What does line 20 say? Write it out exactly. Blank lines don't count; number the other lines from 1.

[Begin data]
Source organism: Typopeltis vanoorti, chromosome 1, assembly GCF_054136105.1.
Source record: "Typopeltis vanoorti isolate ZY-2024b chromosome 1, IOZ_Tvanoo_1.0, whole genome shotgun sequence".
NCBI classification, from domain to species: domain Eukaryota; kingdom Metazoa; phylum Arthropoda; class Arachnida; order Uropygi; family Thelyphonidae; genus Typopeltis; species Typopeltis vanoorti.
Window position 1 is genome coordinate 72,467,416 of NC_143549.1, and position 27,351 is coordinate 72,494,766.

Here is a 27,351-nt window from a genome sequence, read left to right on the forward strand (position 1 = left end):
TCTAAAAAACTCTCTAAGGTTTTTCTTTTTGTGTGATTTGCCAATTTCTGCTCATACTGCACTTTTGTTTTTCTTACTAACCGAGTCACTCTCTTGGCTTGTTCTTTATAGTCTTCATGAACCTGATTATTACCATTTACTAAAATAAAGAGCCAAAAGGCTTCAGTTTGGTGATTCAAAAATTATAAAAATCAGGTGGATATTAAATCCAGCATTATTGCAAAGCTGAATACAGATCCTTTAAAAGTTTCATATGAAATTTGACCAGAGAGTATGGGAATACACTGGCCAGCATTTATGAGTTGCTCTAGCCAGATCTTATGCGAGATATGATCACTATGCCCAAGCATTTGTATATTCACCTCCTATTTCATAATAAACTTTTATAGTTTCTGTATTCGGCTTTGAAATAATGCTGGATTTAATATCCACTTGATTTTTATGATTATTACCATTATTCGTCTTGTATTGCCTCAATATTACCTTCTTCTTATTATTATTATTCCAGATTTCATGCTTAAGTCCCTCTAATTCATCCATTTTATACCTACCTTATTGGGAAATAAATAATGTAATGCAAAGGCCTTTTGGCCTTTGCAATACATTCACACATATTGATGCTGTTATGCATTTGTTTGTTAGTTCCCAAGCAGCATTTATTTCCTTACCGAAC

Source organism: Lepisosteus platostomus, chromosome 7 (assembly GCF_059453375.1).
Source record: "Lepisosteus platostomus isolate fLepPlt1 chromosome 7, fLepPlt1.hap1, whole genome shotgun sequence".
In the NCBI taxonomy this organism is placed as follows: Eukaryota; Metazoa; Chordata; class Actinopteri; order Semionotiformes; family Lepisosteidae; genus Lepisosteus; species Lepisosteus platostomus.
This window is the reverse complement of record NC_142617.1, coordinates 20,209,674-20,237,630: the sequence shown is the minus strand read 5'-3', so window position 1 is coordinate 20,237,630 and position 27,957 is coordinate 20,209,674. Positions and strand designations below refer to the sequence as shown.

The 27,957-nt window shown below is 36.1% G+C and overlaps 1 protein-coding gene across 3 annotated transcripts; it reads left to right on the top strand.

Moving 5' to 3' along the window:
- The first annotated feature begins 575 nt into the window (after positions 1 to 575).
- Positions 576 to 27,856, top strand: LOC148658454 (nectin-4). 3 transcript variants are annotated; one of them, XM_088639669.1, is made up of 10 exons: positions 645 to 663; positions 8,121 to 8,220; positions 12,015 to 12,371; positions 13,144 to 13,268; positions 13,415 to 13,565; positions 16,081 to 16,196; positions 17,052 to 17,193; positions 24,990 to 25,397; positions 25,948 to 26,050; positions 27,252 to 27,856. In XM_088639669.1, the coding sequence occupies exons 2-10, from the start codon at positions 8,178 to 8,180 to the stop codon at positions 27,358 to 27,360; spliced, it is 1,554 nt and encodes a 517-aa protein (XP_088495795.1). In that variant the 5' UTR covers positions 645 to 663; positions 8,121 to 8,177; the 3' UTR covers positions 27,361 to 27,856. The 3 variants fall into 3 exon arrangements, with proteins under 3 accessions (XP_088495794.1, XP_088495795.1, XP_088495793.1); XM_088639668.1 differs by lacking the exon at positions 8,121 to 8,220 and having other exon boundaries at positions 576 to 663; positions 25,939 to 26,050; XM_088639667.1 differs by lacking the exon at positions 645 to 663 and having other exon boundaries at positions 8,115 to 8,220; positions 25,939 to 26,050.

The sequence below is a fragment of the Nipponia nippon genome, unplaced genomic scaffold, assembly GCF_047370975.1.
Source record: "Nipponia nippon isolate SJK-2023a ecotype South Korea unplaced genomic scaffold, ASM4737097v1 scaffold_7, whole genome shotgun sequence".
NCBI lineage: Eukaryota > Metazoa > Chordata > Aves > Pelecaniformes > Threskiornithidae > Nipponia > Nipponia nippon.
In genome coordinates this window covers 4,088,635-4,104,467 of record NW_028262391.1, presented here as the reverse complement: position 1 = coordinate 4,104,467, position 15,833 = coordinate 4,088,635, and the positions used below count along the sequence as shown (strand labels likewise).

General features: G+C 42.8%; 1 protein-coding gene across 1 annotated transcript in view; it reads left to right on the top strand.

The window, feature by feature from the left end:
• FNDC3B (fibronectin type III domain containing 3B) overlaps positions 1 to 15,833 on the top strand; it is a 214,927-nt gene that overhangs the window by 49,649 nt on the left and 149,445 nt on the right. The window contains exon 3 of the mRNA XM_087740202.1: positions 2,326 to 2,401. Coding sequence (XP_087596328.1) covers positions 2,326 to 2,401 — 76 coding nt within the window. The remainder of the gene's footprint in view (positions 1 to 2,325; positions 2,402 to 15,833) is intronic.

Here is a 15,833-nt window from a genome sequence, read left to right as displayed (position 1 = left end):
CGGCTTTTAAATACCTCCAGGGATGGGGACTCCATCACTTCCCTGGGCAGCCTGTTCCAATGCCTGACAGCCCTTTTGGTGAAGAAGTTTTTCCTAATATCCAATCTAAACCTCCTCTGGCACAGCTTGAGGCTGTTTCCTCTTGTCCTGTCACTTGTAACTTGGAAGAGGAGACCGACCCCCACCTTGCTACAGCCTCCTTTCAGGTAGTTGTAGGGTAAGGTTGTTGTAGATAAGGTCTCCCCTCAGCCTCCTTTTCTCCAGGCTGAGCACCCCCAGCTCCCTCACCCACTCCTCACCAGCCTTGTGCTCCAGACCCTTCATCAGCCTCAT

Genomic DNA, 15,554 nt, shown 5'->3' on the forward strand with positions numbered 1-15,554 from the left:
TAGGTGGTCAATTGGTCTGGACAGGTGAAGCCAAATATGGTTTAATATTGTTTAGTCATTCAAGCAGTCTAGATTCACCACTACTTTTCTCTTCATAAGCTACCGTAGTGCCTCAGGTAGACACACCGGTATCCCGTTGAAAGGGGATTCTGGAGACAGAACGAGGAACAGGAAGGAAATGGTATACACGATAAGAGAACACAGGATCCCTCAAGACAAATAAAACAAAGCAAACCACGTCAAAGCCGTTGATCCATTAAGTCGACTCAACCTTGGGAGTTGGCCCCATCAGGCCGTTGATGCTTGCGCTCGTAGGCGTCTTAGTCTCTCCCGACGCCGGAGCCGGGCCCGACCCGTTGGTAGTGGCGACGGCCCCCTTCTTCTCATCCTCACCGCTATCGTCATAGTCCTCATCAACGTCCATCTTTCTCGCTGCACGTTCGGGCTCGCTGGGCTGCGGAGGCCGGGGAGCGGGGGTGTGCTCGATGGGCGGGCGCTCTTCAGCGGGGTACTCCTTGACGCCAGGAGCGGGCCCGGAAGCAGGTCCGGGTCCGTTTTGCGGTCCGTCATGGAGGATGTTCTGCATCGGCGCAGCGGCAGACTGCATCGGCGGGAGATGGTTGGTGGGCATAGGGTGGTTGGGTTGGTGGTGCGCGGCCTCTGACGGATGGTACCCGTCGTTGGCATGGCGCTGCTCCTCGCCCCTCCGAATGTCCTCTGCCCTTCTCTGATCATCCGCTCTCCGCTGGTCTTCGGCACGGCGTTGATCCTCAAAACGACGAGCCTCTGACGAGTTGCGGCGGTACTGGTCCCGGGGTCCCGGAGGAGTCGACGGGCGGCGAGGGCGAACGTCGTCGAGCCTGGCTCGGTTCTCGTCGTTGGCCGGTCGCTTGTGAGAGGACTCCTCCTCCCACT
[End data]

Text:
The window, feature by feature from the left end: